the sum of K276 million was transferred to the Zambia’s representative to the UN in New York without Treasury authority.124. payment for various requisites in the missions. These show a trend in irregularities in the payment of allowances. a recalled diplomat and his family are entitled to stay in a hotel for no more than seven days while alternative accommodation is arranged. missions abroad show a lack of prudent financial management of public money and are given to either unbanking revenues such as visa fees or unaccounting for such monies.230 million for the renovations and rehabilitation of the chancery building for the Berlin mission in 2004. the story was the same. 91 . he remained on government payroll from October 1994 to July 1995. In the 1995 report. According to Ministry of Foreign Affairs regulations. an unnamed Zambian diplomat to the United Nations who was recalled in October 1994 stayed in a Lusaka hotel for 214 days from October 1994 to July 1995 when he was ordered to vacate the hotel.325 million. the management of property and the misapplication of visa fees received. Another trend which seems peculiar to the Ministry of Foreign Affairs is the irregular payments for hotel accommodation for diplomats who have been recalled. Interestingly. a total of K546 million worth of rent money could not be accounted for. The said payment was for a building which had just been bought and whose scope of work had not been approved by the Ministry of Works and Supply. If the reports are anything to go by.030. Altogether. this cost the Zambian taxpayer K24. There are no records to show whether the costs he irregularly incurred were recovered from him.Ministry of Foreign Affairs Reports for the Ministry of Foreign Affairs regarding expenditure losses relate mainly to the foreign missions. In Windhoek(2002). Records show that the said former diplomat was not redeployed after his recall. Nevertheless.000 which government should have paid if the diplomat had stayed in the hotel for the stipulated seven days. Typical cases include the payment of K15.872 instead of K2. the Lilongwe mission did not declare rentals from one of it properties amounting to K4. In a separate development. Analysis of the records suggests that such developments have become a trend over the years in Zambia’s missions abroad.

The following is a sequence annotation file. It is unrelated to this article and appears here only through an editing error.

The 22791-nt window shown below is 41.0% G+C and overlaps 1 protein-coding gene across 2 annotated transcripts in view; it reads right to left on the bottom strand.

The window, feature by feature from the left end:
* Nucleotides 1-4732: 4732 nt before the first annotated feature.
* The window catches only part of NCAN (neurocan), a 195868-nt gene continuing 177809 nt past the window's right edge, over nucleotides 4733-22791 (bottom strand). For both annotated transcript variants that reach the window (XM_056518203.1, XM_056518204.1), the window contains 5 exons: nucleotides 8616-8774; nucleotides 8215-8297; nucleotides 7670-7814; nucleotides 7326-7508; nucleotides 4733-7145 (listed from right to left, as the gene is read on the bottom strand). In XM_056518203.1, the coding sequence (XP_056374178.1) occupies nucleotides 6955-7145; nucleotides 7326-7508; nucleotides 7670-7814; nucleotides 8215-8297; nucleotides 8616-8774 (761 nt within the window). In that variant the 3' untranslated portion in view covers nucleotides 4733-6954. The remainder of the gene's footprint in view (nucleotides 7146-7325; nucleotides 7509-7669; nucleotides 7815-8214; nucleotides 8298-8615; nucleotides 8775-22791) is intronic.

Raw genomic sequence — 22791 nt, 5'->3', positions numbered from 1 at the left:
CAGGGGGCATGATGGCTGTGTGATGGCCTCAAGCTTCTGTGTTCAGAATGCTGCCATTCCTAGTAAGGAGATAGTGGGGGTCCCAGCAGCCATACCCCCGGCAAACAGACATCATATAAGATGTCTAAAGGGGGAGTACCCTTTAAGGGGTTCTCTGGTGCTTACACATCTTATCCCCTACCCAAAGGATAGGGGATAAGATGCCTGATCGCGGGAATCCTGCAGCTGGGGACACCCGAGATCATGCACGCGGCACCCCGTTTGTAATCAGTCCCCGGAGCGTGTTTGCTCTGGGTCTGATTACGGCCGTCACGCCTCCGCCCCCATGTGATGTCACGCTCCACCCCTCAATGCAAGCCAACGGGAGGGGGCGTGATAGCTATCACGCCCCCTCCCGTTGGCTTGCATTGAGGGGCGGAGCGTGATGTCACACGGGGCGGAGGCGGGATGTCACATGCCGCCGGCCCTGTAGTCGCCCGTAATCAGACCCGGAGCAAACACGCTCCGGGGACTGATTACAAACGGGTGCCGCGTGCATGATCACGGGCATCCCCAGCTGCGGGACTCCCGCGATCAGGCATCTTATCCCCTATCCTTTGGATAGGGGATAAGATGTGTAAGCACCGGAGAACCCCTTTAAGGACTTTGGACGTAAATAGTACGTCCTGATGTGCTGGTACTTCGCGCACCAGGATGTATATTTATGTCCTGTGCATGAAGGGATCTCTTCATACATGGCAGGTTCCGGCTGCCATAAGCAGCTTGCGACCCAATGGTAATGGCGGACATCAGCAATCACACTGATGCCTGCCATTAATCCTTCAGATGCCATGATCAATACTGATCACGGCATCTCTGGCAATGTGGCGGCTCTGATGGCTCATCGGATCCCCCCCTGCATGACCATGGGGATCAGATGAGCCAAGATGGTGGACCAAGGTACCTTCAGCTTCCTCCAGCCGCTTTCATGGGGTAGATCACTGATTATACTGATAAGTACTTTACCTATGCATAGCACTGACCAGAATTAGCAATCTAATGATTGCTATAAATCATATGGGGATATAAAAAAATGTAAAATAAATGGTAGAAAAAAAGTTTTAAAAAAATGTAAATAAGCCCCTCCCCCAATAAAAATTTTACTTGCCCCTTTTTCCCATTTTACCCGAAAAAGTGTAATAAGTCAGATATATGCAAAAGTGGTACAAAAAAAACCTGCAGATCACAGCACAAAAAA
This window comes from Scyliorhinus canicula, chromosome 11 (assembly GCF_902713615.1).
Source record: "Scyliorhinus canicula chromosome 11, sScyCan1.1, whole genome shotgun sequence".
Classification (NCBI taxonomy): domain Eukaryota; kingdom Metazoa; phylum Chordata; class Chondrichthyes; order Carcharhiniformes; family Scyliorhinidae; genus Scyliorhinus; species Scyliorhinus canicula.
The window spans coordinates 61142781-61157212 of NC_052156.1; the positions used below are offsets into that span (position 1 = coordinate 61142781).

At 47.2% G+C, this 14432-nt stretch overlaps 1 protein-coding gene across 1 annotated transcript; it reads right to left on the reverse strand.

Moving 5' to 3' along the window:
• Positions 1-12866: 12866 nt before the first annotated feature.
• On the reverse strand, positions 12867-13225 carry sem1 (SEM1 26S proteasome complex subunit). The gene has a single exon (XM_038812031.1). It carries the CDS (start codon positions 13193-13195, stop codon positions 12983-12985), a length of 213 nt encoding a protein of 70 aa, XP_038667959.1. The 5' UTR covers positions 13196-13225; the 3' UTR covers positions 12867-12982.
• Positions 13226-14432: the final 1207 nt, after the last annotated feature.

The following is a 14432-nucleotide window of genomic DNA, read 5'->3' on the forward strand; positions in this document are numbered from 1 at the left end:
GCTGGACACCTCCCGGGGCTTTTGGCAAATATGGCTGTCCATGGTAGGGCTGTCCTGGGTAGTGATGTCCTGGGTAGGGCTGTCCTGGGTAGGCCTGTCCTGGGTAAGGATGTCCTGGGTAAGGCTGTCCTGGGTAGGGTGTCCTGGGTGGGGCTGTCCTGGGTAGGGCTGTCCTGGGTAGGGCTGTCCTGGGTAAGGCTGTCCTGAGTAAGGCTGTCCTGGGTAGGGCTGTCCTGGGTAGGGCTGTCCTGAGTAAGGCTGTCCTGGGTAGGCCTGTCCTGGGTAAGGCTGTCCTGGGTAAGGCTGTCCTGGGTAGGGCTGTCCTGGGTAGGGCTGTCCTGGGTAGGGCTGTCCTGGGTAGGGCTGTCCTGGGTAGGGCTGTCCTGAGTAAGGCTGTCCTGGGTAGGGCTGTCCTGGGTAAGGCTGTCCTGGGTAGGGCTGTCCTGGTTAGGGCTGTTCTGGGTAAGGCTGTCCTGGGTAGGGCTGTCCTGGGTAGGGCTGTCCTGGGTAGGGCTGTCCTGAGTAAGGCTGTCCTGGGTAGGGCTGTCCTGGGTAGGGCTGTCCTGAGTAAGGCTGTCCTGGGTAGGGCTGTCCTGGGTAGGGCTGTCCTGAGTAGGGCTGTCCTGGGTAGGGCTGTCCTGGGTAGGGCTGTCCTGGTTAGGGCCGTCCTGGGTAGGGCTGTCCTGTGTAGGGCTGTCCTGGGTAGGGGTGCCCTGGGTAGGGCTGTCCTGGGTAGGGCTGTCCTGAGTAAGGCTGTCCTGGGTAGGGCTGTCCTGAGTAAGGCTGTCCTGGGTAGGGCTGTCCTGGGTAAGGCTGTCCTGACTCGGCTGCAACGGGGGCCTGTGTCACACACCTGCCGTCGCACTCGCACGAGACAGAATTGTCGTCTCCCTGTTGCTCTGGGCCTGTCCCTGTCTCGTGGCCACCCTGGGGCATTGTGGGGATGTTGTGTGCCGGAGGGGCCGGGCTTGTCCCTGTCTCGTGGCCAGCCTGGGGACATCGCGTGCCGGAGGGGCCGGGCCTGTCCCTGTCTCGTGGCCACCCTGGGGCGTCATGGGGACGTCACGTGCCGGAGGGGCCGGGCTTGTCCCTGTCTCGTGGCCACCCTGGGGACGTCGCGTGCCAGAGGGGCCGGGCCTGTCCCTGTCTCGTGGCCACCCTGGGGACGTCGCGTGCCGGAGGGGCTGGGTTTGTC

However.574 million was loaned to 12 officers on the Copperbelt without supporting vouchers. in 1999 a decision was made to procure furniture and other moveable assets for VIPs. refunds not given by bank on payments effected through them and purchase of supplies that were already available in stores and which were slow moving.274 million in counterpart funds for the Rural Investment Fund (RIF) were not released and were not accounted for in the accounts of the RIF. The total value of the procurement was K16. The kitchen at State House was to be refurbished during the same period. the three years the ministry appears in the reports are characterized by gross financial anomalies and irregularities. The Government Printers recorded an expenditure loss of K160. Procurements for these were irregular in that tender procedures and the negotiation of the contracts were dubious. the contract for the refurbishment of the State House kitchen was expanded to include the refurbishment of kitchens for ministers’ homes at a total cost of K4. A total of K109 million was lost during the same period in unauthorised payments and unretired imprest.Ministry of Agriculture and Cooperatives The Ministry showed a general disregard for financial regulations and a penchant for fraud. Altogether. In 1999 K22. The furniture was sourced from a single supplier contrary to government tender regulations and delivered directly to the VIPs’ homes without going through government stores to be recorded as public property. For instance. Another characteristic feature of expenditure loss in the Ministry of Agriculture arises from vaccines and other veterinary requisites not being accounted for. in 2004. Ministry of Works and Supply There were very few citations in the Auditor-General’s report about the Ministry of Works and Supply during the period under review. K2. For example. From 1984 to 2004. Records also show that the cost for the refurbishment of the State House kitchen were irregularly amended on documentation. a total of K984 million worth of veterinary supplies could not be accounted for. 92 . The trend is noticeable in other reports.518 million according to the 1991 Auditor-General’s report arising from wasteful expenditure.112 million.120 million.